Business Technology

Army of digital apprentices saluted as “key weapon in battle for faster business growth”

3 min read

13 August 2015

Former deputy editor

Businesses across the UK require 134,000 new tech specialists annually, and digital apprenticeships have been hailed as the “key weapon” to unlock rapid business growth in all industries.

The Tech Partnership – a network of employers building skills in the digital economy – and the Office for National Statistics (ONS) have claimed there is a “need for businesses in all sectors to embrace tech apprenticeships as a key weapon in the battle for faster business growth”.

The government’s National Apprenticeship Week resulted in Halfords, Greene King, Boots, British Airways and more promising to create 23,000 apprenticeships across the UK, but this new study underlines the importance for many of those posts to be of the digital variety.

Businesses across the country require 134,000 new tech specialists each year, and half of those are in junior positions, according to the findings. With 1.3m people working in said tech specialist field, which rose by six per cent in 2014, 42 per cent of companies from all industries believe its harder to fill vacancies for the role.

“Graduates have always been a source of new blood into tech careers. But in today’s fast moving environment, employers are also increasingly enthused by apprenticeships as a way to attract and develop new people – and are finding that a rich seam of talent,” said Margaret Sambell, director of strategy at the Tech Partnership.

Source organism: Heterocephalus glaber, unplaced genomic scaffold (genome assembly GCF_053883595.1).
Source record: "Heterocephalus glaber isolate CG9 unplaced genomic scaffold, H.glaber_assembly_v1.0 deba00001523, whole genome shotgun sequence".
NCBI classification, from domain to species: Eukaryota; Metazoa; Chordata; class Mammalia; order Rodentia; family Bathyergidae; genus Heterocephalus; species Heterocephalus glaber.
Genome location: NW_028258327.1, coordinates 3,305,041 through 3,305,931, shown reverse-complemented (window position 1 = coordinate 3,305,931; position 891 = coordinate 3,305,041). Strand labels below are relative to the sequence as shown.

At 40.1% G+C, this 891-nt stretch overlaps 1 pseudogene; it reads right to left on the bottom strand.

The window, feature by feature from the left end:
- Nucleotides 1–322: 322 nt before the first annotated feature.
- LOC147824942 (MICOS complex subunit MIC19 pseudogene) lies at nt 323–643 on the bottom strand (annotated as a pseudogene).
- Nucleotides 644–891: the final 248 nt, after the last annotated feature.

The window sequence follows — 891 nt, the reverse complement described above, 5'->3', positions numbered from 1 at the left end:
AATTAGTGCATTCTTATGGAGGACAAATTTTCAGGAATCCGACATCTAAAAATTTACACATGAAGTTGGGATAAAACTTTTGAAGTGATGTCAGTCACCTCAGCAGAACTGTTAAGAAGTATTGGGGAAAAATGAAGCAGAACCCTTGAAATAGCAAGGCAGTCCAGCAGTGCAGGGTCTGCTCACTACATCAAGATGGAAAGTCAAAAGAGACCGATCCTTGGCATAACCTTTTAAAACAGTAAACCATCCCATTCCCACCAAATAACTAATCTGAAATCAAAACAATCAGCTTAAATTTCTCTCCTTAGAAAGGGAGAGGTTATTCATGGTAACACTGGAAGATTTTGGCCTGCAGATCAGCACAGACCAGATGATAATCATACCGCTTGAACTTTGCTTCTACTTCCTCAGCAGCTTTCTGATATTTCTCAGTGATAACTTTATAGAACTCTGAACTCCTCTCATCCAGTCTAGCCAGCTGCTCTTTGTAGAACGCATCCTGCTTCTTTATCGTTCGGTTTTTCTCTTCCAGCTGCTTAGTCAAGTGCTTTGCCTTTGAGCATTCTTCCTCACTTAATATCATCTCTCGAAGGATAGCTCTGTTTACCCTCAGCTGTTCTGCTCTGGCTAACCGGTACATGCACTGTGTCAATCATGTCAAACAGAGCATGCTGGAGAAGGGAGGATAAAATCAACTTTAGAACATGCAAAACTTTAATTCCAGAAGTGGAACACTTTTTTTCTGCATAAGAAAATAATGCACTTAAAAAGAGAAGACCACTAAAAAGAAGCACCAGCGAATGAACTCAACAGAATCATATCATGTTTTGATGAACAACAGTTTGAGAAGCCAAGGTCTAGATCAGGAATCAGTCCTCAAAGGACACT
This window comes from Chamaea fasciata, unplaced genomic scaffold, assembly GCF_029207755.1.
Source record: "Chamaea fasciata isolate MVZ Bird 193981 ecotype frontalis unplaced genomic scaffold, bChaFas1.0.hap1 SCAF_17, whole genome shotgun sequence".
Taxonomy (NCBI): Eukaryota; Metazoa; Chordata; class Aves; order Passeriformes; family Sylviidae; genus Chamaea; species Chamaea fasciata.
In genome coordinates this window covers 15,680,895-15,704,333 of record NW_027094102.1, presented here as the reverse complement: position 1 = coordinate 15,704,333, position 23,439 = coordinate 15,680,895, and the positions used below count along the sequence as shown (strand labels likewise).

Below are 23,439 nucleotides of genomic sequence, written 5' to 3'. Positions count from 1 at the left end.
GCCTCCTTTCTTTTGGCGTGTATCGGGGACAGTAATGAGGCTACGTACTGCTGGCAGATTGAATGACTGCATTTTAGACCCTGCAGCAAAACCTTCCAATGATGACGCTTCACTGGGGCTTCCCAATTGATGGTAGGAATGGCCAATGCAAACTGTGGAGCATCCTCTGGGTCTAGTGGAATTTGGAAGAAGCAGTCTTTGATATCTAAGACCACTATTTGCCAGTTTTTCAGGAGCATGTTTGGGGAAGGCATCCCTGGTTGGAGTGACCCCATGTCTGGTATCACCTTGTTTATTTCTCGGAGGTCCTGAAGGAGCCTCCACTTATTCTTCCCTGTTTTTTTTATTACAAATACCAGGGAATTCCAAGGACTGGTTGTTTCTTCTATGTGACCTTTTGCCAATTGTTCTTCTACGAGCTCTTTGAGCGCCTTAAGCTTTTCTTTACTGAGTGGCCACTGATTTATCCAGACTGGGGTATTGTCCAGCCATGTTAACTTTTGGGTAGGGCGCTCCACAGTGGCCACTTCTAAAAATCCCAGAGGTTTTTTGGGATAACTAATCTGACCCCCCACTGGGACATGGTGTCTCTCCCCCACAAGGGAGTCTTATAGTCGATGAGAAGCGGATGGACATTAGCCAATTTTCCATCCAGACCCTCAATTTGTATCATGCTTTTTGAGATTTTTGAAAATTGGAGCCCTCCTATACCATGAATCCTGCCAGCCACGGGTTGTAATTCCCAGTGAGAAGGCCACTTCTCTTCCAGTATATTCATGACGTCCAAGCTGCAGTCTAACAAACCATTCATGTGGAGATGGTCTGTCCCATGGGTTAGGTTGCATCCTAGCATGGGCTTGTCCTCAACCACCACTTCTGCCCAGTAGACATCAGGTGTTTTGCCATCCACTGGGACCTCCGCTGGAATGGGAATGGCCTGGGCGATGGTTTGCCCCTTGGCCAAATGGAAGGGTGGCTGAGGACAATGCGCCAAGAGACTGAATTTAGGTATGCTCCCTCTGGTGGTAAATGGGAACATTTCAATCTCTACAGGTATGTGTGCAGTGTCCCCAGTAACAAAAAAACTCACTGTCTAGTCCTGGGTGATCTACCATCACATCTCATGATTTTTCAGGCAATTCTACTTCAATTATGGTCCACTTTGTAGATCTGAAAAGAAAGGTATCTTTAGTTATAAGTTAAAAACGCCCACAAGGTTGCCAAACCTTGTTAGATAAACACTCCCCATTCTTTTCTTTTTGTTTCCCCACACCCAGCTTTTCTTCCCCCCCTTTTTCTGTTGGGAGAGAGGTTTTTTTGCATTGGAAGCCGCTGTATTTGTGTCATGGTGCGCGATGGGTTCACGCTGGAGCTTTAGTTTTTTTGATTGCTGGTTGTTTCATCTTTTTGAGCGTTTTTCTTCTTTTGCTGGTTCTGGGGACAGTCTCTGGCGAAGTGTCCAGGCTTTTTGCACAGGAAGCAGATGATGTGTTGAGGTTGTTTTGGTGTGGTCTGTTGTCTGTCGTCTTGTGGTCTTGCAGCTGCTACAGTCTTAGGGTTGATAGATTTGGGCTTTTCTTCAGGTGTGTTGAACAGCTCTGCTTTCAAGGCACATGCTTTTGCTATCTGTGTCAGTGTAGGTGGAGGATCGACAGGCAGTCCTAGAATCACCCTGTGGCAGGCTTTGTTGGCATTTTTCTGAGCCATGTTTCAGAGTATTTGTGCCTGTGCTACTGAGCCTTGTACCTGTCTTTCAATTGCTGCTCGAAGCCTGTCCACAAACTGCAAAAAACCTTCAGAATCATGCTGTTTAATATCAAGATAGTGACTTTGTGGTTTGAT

“While more and more businesses are introducing apprenticeships, a concerted effort is required across all industries to meet demand, as well as to make sure these apprentices gain the skills they need to actively contribute to Britain’s digital future.”

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Indeed, this year has seen companies say they’re twice as likely to offer a tech apprenticeship than they were previously. Additionally, the amount of people applying for tech apprenticeships has doubled over the past three years, thus an average of 14 people apply for each vacancy, compared to nine applicants for apprenticeships overall.

Firms involved in the Tech Partnership include Accenture, BT, Google, IBM, Microsoft, Samsung and O2, while non-tech partners include Asda, BBC, Jaguar Land Rover, Lloyds, Network Rail, Royal Mail and Save the Children.

Damian Jacobs, IT emerging talent manager at Lloyds said apprenticeships have helped to “find people with tremendous ability and enthusiasm”, while IBM’s UK apprenticeship manager Jenny Taylor added that its programme helps candidates to “develop the right combination of skills, experience and contacts while thriving in a fast paced business environment”.

Sambell concluded: “It’s vital that companies make use of the best and most effective methods to ensure a successful outcome for both employer and apprentice. Employers have been working together through the Tech Partnership to make it easier for companies to take on a tech apprentice with confidence.”

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